A study at the Faculty of Business Sciences, University of Tsukuba shows that comprehensive implementation of COVID-19 infection prevention measures boosts their effectiveness, while partial implementation compromises it. Using a computer model to simulate COVID-19 infection prevention measures in a virtual "town," the study tracked the spread of the disease across 27 combinations of measures. Measures implemented alone or in partial combinations showed limited effectiveness, while comprehensive approaches suggested the greatest efficacy. Illustration courtesy of University of Tsukuba
Comprehensive implementation of COVID-19 infection prevention measures boosts their effectiveness, while partial implementation compromises it. These are the findings from a study led by professor Setsuya Kurahashi at the Faculty of Business Sciences, University of Tsukuba.
The team developed an agent-based computer model to estimate the effects of staggered commuting times, telecommuting, school closures, social distancing, self-isolation, and the various other measures being used in an effort to halt the spread of COVID-19, the novel coronavirus. Simulations conducted using this model showed that implementing measures either individually or in partial combinations yields limited results. The findings provide hints for estimating the combinations of measures most effective in preventing the spread of infection.
As governments, local authorities, research institutions, and the media all present a multitude of measures to combat the spread of COVID-19 such as washing and disinfecting hands, wearing masks, avoiding the "three Cs" (closed spaces, crowded places, close-contact settings), self-isolating, telecommuting, staggered commuting times, videoconferencing, and school closures, the lack of hard data makes comprehensive estimation of effectiveness difficult. This study seeks to fill that gap by modeling the COVID-19 infection process in a range of scenarios involving different behaviors.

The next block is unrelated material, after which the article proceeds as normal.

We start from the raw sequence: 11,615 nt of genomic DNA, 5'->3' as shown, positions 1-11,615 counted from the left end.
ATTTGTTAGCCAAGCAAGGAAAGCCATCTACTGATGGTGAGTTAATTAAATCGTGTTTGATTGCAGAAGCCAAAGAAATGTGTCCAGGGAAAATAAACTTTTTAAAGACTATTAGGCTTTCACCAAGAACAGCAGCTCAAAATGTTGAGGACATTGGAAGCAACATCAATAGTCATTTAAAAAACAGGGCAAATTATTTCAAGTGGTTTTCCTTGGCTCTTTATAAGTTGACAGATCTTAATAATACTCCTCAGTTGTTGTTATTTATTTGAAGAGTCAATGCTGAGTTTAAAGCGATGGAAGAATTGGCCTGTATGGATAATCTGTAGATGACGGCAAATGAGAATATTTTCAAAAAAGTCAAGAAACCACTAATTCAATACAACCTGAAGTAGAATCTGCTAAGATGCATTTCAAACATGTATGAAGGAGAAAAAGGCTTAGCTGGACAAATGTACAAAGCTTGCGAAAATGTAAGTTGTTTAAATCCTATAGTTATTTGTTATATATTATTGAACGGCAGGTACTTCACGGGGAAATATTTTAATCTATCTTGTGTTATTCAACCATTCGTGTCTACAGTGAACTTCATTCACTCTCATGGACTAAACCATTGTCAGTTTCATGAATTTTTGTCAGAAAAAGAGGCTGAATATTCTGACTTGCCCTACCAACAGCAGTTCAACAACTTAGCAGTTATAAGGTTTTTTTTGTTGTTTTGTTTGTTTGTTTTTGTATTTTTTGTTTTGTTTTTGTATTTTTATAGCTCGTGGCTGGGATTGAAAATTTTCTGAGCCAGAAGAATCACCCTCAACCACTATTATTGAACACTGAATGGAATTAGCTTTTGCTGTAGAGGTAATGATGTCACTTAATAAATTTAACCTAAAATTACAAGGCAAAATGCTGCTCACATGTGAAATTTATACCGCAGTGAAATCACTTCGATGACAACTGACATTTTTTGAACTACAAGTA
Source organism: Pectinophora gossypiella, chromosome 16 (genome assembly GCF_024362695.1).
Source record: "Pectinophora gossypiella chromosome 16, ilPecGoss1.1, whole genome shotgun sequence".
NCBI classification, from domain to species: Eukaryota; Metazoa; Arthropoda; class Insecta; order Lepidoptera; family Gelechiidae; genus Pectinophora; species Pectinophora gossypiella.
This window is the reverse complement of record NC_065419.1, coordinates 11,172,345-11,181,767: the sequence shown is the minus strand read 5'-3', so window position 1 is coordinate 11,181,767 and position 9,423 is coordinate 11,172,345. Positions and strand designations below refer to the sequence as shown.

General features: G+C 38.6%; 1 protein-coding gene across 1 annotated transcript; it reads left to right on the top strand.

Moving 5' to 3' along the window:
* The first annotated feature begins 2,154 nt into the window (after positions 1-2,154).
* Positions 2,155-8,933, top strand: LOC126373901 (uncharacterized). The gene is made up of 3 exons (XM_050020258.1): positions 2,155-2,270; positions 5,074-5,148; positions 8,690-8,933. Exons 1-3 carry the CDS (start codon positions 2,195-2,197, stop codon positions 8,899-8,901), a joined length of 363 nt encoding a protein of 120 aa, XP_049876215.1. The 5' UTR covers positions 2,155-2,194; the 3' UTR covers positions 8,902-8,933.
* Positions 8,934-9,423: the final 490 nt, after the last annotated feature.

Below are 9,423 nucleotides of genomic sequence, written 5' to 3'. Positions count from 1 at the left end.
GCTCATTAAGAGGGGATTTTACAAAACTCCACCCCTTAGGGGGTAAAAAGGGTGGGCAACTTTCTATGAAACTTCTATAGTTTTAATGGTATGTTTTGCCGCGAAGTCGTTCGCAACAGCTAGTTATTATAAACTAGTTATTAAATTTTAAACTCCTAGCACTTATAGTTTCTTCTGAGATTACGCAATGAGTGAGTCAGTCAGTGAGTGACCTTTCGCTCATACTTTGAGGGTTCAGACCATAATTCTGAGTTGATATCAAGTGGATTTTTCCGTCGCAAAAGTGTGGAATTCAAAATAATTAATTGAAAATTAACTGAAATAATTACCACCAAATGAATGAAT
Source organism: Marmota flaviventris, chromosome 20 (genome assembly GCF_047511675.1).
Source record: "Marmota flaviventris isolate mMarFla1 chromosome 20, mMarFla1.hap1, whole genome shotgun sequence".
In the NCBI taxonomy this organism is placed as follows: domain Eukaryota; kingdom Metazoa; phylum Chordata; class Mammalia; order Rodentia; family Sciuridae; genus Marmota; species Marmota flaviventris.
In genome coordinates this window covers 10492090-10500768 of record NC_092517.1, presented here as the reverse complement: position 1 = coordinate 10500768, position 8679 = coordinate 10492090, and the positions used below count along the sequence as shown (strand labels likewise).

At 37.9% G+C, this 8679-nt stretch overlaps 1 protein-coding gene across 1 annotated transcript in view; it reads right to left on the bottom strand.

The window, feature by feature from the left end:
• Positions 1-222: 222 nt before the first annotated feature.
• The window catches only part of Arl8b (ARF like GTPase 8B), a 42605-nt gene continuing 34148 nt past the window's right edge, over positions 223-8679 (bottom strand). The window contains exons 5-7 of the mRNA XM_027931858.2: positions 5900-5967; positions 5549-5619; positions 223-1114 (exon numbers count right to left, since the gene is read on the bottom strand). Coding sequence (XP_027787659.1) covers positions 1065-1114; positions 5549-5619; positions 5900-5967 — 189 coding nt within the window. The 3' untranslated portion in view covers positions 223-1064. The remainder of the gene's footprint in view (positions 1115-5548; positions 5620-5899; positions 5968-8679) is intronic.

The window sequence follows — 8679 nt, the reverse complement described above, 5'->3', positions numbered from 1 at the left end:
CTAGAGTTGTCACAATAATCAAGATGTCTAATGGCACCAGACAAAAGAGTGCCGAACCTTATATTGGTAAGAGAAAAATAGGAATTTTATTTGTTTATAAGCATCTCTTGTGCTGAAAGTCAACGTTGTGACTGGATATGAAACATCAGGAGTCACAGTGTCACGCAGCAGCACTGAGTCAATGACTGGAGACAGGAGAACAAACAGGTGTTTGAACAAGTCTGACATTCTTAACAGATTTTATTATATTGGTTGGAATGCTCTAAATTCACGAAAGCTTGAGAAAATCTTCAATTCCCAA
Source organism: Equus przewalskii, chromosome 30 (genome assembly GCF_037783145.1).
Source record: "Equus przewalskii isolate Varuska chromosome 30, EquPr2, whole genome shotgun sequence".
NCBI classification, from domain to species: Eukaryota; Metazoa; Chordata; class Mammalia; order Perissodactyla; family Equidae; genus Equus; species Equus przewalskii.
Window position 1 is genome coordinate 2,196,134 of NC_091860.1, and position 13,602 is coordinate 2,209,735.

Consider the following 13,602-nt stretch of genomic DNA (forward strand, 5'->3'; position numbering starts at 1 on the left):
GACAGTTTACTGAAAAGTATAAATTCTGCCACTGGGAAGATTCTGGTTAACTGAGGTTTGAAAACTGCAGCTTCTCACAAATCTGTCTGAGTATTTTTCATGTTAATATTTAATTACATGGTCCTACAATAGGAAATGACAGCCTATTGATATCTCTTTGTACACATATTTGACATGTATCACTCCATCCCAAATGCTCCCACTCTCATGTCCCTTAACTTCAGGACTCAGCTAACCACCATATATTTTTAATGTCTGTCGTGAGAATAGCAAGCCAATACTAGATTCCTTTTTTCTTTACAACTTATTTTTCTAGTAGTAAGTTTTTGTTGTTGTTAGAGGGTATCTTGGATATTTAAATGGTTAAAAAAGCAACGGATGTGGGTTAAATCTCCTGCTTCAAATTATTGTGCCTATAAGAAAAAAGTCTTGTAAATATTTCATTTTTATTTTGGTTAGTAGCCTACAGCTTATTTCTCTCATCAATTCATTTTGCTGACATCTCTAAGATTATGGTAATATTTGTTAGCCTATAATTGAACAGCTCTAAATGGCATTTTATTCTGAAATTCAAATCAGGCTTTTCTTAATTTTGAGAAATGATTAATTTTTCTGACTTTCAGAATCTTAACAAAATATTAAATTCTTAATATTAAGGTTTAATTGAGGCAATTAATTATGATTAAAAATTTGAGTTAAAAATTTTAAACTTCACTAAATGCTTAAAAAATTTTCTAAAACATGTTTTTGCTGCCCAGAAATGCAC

The model compared the effectiveness of different measures against the COVID-19 infection process on the populations, workplaces, and schools of two virtual "towns." The residents were exposed to the risk of infection through commuting to work and school, and visiting shops and other everyday places. Hospitalizations, deaths, and infection speeds were simulated across 27 combinations of preventive measures, including no measures at all, basic measures only, combinations of basic measures, and combining basic measures with reduced contact with other people.
Combinations that incorporated telecommuting, school closures, and stay-home measures suggested the greatest efficacy, while measures implemented alone or in partial combinations did not result in any drop in hospitalization numbers, and were not effective as infection prevention measures. Moreover, in all of the permutations covered, elderly people made up a far greater proportion of those hospitalized and critically ill, thus indicating that preventing infection among the elderly may lead to fewer hospitalizations and deaths overall. However, any chink in the armor was enough to compromise effectiveness in these models, and the risk of infection remained high.
In addition, the model used in this study has already provided insights regarding other factors in the spread of COVID-19, including the effects of events where crowds gather (conclusion: the type of event has a greater effect than the scale), the effects of increased PCR testing (more testing of those who may be infected may help inhibit infection), and the effects of lockdowns and their durations (late and incomplete lockdowns resulted in recurrences of COVID-19).
The team is hopeful that these studies will help speed up the discovery of the most effective measures for combatting COVID-19.
Source: University of Tsukuba